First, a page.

AJ Penney (Bible Typesetting Manager): Trinité was a natural fit for this project. Designed by the same world-class type designer that developed Lexicon (Crossway’s go-to Bible font), Trinité has an elegant, human feel and is designed to maximize the visual harmony and readability of the typeset page. It's a longtime favorite for some of us in the office, but its flourishes do not perform as well in the cramped conditions of a normal Bible typesetting. When we pitched the idea of a Bible typeset like a normal book, Trinité was our first choice.

How did you choose L.E.G.O. as the exclusive printer for this edition? What did they bring to the table?

Don Jones: L.E.G.O is a family owned, world-class printer that has been in business for over 100 years. Over the decades, they have honed their craft to near perfection. In addition to high-quality manufacturing, L.E.G.O. is excellent at staying on top of the many details of complex projects as well as hitting established deadlines.

What's one thing that Bible readers might not realize about what it takes to produce an edition like the ESV Reader's Bible, Six-Volume Set?

Don Jones: People might be surprised to discover how much thought and care is required for each individual production decision. For example, Crossway’s Director of Design produced 70 variations of the cover spine layout before settling on the final design. As another example, our production team spent time at a local library reviewing high-quality novels in order to determine the ideal tooth (i.e., texture) for the paper. We wanted the paper to be attractive and opaque, but we also wanted it to feel nice to the touch.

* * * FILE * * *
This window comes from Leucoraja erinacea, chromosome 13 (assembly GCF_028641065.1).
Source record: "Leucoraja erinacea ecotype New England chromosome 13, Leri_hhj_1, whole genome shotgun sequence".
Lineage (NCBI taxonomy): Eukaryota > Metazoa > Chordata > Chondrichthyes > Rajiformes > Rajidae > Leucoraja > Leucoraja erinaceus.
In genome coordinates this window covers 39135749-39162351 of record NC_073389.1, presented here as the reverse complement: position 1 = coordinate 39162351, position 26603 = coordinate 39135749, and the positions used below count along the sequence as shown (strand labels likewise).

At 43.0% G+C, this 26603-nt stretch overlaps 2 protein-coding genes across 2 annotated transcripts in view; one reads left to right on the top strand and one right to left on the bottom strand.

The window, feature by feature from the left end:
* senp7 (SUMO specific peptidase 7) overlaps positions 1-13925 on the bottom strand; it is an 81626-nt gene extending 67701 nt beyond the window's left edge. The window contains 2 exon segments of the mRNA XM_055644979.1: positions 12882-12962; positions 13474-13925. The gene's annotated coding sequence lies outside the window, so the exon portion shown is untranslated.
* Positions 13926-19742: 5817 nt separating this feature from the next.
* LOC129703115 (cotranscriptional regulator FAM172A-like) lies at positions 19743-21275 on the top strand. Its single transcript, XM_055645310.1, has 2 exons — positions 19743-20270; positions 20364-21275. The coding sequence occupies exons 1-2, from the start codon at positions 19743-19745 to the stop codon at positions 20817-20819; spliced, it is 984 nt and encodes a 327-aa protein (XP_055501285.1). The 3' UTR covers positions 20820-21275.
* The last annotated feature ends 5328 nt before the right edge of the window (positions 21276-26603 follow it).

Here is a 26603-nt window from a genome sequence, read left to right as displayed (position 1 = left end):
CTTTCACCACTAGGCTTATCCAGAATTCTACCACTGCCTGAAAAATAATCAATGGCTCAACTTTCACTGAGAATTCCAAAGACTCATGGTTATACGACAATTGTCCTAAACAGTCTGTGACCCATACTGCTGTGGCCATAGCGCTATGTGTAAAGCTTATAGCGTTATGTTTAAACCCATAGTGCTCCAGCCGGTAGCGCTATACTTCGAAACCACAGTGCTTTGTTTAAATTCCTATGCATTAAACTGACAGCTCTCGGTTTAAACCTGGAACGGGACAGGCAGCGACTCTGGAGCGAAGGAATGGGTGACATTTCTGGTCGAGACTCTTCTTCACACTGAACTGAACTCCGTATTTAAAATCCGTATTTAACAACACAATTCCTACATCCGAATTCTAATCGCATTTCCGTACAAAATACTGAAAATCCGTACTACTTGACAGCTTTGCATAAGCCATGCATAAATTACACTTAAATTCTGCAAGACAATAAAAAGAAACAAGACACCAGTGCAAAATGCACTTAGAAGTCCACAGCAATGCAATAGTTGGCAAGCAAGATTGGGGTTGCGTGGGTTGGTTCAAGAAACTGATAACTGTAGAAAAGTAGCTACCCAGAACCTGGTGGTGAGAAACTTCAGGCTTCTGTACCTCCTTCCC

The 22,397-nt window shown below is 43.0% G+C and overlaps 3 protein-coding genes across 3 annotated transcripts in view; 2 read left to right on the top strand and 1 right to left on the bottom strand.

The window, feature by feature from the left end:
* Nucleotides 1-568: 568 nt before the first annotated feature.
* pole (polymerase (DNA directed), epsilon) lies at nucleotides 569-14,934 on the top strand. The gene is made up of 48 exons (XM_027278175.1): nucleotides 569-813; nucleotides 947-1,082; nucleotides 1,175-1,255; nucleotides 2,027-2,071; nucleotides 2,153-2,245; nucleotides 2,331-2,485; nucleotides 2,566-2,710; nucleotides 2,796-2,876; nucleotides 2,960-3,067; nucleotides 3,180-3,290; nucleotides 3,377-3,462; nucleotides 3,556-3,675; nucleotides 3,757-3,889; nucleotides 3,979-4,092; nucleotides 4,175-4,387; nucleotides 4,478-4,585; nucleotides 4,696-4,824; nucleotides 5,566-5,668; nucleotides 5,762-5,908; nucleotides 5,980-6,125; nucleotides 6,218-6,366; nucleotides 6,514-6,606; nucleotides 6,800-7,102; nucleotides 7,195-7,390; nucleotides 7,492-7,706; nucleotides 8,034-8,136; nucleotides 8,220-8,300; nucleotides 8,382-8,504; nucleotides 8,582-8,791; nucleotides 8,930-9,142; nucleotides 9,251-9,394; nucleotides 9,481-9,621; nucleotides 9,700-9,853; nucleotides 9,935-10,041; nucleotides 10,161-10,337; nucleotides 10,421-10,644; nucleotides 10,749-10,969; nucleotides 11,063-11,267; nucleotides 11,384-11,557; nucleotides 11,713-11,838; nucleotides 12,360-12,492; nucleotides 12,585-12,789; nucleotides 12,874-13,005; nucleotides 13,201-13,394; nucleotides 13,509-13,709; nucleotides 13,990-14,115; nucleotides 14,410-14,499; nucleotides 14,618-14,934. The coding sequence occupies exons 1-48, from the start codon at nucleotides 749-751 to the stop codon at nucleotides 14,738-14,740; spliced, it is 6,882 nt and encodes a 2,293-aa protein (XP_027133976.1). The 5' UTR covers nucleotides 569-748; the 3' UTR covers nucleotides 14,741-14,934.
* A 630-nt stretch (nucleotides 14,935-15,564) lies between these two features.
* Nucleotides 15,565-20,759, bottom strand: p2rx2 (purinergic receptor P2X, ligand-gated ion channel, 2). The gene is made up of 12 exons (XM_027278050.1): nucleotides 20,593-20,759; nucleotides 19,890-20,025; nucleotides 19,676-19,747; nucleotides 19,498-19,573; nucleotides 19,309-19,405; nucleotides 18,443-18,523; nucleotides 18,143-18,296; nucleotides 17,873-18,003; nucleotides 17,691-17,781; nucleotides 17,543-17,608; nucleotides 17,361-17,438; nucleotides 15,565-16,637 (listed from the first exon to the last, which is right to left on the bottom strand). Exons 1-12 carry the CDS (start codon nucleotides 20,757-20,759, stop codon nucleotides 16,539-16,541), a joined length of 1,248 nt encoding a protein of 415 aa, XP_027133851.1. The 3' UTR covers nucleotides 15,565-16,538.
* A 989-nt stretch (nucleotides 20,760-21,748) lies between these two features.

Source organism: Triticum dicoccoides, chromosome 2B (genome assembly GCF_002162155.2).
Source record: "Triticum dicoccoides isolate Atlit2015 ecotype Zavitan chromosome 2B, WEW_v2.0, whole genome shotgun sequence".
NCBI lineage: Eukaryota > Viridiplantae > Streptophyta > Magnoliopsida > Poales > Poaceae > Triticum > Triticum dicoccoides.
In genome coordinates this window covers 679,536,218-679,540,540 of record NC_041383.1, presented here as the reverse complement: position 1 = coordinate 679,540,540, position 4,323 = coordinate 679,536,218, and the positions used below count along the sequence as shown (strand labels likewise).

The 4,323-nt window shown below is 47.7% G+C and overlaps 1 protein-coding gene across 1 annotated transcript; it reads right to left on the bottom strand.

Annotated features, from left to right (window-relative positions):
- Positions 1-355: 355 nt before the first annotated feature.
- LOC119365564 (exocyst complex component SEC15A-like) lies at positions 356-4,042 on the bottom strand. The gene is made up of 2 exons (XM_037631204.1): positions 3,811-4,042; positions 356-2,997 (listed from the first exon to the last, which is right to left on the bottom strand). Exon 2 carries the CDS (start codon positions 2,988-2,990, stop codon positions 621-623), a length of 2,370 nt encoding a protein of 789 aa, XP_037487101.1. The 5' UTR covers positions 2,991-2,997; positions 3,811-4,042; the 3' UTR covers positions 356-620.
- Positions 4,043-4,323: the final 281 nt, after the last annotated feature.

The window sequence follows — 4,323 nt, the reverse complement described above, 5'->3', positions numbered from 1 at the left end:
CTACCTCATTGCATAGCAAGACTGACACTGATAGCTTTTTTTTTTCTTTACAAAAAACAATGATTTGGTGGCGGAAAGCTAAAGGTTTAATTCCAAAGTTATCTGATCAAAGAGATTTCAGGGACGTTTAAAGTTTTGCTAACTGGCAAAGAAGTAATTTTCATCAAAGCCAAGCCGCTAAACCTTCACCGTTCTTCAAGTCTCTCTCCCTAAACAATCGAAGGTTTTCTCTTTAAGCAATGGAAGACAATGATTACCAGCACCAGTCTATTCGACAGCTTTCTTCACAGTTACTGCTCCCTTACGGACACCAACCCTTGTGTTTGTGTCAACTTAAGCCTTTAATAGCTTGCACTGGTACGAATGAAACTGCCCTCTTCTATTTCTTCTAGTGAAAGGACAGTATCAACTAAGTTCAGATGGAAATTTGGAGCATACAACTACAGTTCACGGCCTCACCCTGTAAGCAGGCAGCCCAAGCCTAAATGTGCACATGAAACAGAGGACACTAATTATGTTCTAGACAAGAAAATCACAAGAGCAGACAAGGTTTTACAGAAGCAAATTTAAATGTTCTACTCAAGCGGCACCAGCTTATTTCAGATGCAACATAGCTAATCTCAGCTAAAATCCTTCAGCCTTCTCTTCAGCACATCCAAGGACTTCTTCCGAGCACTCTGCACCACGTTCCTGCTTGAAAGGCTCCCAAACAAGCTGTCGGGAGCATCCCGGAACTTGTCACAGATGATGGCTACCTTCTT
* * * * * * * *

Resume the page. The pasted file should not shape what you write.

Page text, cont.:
AJ Penney: One of the design decisions that may be confusing to some readers is the addition of the thematic section headers interspersed throughout the edition. The original concept of the project was to remove all of the usual clutter of the typical Bible page and create as undistracted a reading experience as possible.

While it might seem odd to then add in new section breaks, these have been specifically chosen to help place the reader in the larger narrative structure of each book. Instead of requiring you to navigate the entire book of Jeremiah without any signposts, there are a number of headings dividing up the book to help the reader understand how each section fits into the broader literary context. For the New Testament epistles and other shorter books that can easily be read end to end, there are no breaks.

What are some different ways you could see people using this edition?

Dane Ortlund (Executive Vice President of Bible Publishing and Bible Publisher): The presentation encourages deep reading of long portions of Scripture, so reading the Bible in less than a year could be done fairly easily. One fruitful approach would be to attempt to read one Bible book a day, breaking up the longer books into several days as needed. That way the reader absorbs that book as it was meant to be read, and sees connections and resonances that become difficult to discern when reading the Bible a few verses at a time.

The Bible is not meant merely to be “applied to my life.” It is meant to become the new mental universe in which we live and move and think throughout the day. Only deep reading—the absorption of Scripture at length—accomplishes this. This edition uniquely facilitates that process.

What is the purpose of the six-volume Reader’s edition? What is it trying to do?

Dane Ortlund: At Crossway, we love the Word of God. Second only to the Word incarnate, the Word inscripturated is God’s greatest earthly gift to the world. The Bible is a message of beauty and of grace, of sinful humanity becoming redignified, regaining their lost glory (Rom. 3:23; 8:30).

Our question, then, was what kind of Bible edition could we prepare at Crossway for the church that would reflect that? How can we publish the Bible in a way that immediately reflects the elegance and beauty of its contents? We wanted this edition's very presentation to communicate something of the Bible's riches.